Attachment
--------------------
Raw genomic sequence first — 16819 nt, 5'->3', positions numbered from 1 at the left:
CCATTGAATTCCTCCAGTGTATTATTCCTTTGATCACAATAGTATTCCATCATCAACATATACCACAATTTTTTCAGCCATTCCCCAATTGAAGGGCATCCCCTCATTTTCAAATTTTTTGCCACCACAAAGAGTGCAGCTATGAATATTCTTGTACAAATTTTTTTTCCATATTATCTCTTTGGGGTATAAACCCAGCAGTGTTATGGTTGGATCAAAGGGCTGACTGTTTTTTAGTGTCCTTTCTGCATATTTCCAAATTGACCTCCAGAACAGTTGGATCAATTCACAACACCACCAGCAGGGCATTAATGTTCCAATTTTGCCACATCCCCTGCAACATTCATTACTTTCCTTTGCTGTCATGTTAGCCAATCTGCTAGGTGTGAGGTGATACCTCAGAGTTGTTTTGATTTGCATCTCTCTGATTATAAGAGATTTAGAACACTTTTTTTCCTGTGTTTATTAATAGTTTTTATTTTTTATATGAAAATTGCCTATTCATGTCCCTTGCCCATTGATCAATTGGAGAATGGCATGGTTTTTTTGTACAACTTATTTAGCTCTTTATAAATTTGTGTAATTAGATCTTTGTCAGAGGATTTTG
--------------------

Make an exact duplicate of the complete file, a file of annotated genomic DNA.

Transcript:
Raw genomic sequence first — 16819 nt, 5'->3', positions numbered from 1 at the left:
CCATTGAATTCCTCCAGTGTATTATTCCTTTGATCACAATAGTATTCCATCATCAACATATACCACAATTTTTTCAGCCATTCCCCAATTGAAGGGCATCCCCTCATTTTCAAATTTTTTGCCACCACAAAGAGTGCAGCTATGAATATTCTTGTACAAATTTTTTTTCCATATTATCTCTTTGGGGTATAAACCCAGCAGTGTTATGGTTGGATCAAAGGGCTGACTGTTTTTTAGTGTCCTTTCTGCATATTTCCAAATTGACCTCCAGAACAGTTGGATCAATTCACAACACCACCAGCAGGGCATTAATGTTCCAATTTTGCCACATCCCCTGCAACATTCATTACTTTCCTTTGCTGTCATGTTAGCCAATCTGCTAGGTGTGAGGTGATACCTCAGAGTTGTTTTGATTTGCATCTCTCTGATTATAAGAGATTTAGAACACTTTTTTTCCTGTGTTTATTAATAGTTTTTATTTTTTATATGAAAATTGCCTATTCATGTCCCTTGCCCATTGATCAATTGGAGAATGGCATGGTTTTTTTGTACAACTTATTTAGCTCTTTATAAATTTGTGTAATTAGATCTTTGTCAGAGGATTTTG